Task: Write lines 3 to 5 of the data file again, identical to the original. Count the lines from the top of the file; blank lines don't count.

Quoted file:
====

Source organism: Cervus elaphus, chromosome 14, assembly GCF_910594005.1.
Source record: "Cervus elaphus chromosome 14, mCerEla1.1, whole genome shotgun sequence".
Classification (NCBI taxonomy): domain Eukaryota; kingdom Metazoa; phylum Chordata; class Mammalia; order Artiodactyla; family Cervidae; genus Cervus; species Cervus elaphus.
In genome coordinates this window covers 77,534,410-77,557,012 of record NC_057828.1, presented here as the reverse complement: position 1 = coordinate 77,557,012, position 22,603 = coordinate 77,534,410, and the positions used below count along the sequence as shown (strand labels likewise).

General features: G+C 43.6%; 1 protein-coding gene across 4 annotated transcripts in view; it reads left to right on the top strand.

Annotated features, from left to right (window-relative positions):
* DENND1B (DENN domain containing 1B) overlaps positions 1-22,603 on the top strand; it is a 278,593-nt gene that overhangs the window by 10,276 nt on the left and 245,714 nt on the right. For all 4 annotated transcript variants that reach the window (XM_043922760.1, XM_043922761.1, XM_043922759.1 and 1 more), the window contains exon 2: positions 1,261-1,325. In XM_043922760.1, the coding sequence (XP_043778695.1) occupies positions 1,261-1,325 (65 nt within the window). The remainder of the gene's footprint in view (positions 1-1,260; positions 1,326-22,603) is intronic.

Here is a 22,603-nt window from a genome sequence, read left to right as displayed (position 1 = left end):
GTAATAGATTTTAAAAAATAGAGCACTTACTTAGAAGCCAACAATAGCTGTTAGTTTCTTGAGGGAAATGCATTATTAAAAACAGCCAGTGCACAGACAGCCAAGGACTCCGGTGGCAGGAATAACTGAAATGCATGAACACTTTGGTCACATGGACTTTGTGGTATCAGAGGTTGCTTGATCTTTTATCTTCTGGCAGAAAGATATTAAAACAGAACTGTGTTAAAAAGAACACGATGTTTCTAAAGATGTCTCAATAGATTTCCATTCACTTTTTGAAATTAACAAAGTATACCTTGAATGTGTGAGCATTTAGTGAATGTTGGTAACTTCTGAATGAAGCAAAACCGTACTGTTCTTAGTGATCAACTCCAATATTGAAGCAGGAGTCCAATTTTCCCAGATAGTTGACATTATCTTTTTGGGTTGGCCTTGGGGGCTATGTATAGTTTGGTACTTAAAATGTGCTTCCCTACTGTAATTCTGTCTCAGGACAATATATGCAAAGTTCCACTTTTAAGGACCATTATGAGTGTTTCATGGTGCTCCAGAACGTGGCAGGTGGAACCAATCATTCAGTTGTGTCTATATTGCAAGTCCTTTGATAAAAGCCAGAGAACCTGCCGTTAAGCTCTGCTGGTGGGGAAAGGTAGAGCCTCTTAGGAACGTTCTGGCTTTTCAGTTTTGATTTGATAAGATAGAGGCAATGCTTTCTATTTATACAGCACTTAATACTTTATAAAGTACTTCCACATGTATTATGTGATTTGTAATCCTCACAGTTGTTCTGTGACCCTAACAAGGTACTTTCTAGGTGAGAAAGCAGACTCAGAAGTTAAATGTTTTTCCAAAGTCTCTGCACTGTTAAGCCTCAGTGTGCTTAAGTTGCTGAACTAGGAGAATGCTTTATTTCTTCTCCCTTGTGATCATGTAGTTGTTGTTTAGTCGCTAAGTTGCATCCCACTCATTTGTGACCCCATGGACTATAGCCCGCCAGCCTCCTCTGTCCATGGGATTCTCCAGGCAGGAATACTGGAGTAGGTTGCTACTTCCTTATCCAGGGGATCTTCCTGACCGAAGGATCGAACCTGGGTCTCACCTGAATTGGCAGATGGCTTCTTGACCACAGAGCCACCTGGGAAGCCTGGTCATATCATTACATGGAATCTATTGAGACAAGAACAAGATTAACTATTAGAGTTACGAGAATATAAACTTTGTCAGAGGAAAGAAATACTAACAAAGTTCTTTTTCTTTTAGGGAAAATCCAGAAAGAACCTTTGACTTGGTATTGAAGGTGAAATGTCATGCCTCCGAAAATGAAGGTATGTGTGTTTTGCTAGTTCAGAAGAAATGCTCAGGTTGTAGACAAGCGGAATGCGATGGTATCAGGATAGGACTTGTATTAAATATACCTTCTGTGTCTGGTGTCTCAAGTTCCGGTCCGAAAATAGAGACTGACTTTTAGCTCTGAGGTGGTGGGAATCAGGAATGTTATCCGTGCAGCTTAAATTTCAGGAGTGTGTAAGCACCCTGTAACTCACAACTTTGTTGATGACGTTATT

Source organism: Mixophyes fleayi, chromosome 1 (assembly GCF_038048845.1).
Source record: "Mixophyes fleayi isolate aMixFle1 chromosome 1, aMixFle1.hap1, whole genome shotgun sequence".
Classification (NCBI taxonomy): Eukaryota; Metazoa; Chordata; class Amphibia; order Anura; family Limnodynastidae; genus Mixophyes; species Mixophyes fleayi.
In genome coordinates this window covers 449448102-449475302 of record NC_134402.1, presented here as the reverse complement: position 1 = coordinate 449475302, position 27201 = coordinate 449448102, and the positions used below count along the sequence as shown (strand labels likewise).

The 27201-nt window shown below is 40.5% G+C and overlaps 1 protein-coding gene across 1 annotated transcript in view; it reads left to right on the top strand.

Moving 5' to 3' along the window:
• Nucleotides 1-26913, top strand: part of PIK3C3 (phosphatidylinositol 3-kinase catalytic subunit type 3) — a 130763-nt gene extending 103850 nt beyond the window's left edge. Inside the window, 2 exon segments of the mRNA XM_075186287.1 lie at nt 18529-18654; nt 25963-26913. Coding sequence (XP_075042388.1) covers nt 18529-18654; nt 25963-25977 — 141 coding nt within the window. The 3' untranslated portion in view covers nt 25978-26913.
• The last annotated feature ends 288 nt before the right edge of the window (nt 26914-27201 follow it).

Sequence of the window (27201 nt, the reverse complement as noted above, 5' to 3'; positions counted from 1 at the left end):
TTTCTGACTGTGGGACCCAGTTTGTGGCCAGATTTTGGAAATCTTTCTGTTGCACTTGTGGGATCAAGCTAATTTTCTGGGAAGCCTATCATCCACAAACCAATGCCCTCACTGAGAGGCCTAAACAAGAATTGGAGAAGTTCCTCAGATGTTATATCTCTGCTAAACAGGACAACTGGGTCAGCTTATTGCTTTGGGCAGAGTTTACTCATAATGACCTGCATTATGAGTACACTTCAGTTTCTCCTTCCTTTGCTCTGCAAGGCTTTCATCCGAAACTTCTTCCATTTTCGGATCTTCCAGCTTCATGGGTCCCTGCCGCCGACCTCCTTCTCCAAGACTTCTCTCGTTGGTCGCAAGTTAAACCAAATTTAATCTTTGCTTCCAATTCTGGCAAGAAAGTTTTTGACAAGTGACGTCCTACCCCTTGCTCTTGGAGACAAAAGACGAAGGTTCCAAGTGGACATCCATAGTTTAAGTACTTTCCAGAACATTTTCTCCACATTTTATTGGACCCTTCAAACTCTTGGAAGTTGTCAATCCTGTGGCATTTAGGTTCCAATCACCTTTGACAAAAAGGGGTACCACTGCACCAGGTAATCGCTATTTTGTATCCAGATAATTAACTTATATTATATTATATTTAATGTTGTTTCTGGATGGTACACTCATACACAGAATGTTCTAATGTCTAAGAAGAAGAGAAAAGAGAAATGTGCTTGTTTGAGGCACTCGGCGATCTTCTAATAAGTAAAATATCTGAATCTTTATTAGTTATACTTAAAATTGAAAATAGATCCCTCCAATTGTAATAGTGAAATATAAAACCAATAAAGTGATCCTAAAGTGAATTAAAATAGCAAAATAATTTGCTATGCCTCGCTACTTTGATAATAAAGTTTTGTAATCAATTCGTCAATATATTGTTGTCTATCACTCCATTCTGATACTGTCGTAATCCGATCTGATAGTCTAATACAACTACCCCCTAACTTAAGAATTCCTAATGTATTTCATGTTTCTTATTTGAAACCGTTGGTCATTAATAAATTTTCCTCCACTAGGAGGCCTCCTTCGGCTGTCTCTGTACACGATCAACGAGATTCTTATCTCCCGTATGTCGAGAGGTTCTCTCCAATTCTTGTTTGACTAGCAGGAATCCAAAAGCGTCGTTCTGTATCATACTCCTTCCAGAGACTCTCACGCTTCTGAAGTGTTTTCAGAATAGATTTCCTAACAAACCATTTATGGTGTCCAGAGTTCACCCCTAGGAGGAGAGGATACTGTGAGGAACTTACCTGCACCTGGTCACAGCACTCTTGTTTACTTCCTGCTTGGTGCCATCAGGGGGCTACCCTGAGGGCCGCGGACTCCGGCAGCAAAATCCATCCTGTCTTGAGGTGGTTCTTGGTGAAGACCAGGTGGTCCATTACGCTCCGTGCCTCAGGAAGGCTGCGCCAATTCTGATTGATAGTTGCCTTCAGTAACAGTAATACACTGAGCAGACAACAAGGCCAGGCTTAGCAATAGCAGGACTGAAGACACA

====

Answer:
Classification (NCBI taxonomy): domain Eukaryota; kingdom Metazoa; phylum Chordata; class Mammalia; order Artiodactyla; family Cervidae; genus Cervus; species Cervus elaphus.
In genome coordinates this window covers 77,534,410-77,557,012 of record NC_057828.1, presented here as the reverse complement: position 1 = coordinate 77,557,012, position 22,603 = coordinate 77,534,410, and the positions used below count along the sequence as shown (strand labels likewise).

General features: G+C 43.6%; 1 protein-coding gene across 4 annotated transcripts in view; it reads left to right on the top strand.